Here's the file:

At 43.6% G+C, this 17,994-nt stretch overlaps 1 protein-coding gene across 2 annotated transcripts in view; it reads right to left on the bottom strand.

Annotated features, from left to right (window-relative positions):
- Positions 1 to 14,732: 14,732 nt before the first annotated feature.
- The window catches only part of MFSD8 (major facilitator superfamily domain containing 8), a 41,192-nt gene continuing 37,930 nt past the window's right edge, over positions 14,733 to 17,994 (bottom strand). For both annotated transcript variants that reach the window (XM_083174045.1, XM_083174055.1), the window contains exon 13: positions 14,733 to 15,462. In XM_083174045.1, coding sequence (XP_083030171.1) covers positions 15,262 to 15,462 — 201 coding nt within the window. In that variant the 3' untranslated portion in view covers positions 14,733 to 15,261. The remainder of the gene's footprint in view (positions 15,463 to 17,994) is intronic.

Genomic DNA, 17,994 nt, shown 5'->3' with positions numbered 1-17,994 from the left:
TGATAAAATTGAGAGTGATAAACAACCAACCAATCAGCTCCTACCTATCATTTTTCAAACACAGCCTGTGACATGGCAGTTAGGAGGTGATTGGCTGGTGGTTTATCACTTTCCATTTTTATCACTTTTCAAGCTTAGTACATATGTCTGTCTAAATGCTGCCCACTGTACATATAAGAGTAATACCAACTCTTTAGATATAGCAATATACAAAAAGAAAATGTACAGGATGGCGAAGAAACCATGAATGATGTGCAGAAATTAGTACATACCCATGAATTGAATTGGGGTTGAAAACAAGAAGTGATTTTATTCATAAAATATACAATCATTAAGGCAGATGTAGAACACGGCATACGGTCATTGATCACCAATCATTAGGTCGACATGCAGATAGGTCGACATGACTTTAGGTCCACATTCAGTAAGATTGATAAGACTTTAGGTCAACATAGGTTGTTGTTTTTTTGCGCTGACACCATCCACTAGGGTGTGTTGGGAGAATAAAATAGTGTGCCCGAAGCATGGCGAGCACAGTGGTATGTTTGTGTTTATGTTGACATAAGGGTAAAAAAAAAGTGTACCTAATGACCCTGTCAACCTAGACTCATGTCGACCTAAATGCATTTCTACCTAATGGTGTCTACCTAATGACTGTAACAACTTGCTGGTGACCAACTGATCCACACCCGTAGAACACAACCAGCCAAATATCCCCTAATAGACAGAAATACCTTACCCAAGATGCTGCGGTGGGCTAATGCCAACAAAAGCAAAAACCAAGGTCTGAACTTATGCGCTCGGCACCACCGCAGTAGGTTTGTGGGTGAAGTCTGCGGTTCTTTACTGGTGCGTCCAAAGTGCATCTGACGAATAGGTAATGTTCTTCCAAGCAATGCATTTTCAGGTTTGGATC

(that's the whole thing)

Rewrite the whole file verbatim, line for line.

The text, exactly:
At 43.6% G+C, this 17,994-nt stretch overlaps 1 protein-coding gene across 2 annotated transcripts in view; it reads right to left on the bottom strand.

Annotated features, from left to right (window-relative positions):
- Positions 1 to 14,732: 14,732 nt before the first annotated feature.
- The window catches only part of MFSD8 (major facilitator superfamily domain containing 8), a 41,192-nt gene continuing 37,930 nt past the window's right edge, over positions 14,733 to 17,994 (bottom strand). For both annotated transcript variants that reach the window (XM_083174045.1, XM_083174055.1), the window contains exon 13: positions 14,733 to 15,462. In XM_083174045.1, coding sequence (XP_083030171.1) covers positions 15,262 to 15,462 — 201 coding nt within the window. In that variant the 3' untranslated portion in view covers positions 14,733 to 15,261. The remainder of the gene's footprint in view (positions 15,463 to 17,994) is intronic.

Genomic DNA, 17,994 nt, shown 5'->3' with positions numbered 1-17,994 from the left:
TGATAAAATTGAGAGTGATAAACAACCAACCAATCAGCTCCTACCTATCATTTTTCAAACACAGCCTGTGACATGGCAGTTAGGAGGTGATTGGCTGGTGGTTTATCACTTTCCATTTTTATCACTTTTCAAGCTTAGTACATATGTCTGTCTAAATGCTGCCCACTGTACATATAAGAGTAATACCAACTCTTTAGATATAGCAATATACAAAAAGAAAATGTACAGGATGGCGAAGAAACCATGAATGATGTGCAGAAATTAGTACATACCCATGAATTGAATTGGGGTTGAAAACAAGAAGTGATTTTATTCATAAAATATACAATCATTAAGGCAGATGTAGAACACGGCATACGGTCATTGATCACCAATCATTAGGTCGACATGCAGATAGGTCGACATGACTTTAGGTCCACATTCAGTAAGATTGATAAGACTTTAGGTCAACATAGGTTGTTGTTTTTTTGCGCTGACACCATCCACTAGGGTGTGTTGGGAGAATAAAATAGTGTGCCCGAAGCATGGCGAGCACAGTGGTATGTTTGTGTTTATGTTGACATAAGGGTAAAAAAAAAGTGTACCTAATGACCCTGTCAACCTAGACTCATGTCGACCTAAATGCATTTCTACCTAATGGTGTCTACCTAATGACTGTAACAACTTGCTGGTGACCAACTGATCCACACCCGTAGAACACAACCAGCCAAATATCCCCTAATAGACAGAAATACCTTACCCAAGATGCTGCGGTGGGCTAATGCCAACAAAAGCAAAAACCAAGGTCTGAACTTATGCGCTCGGCACCACCGCAGTAGGTTTGTGGGTGAAGTCTGCGGTTCTTTACTGGTGCGTCCAAAGTGCATCTGACGAATAGGTAATGTTCTTCCAAGCAATGCATTTTCAGGTTTGGATC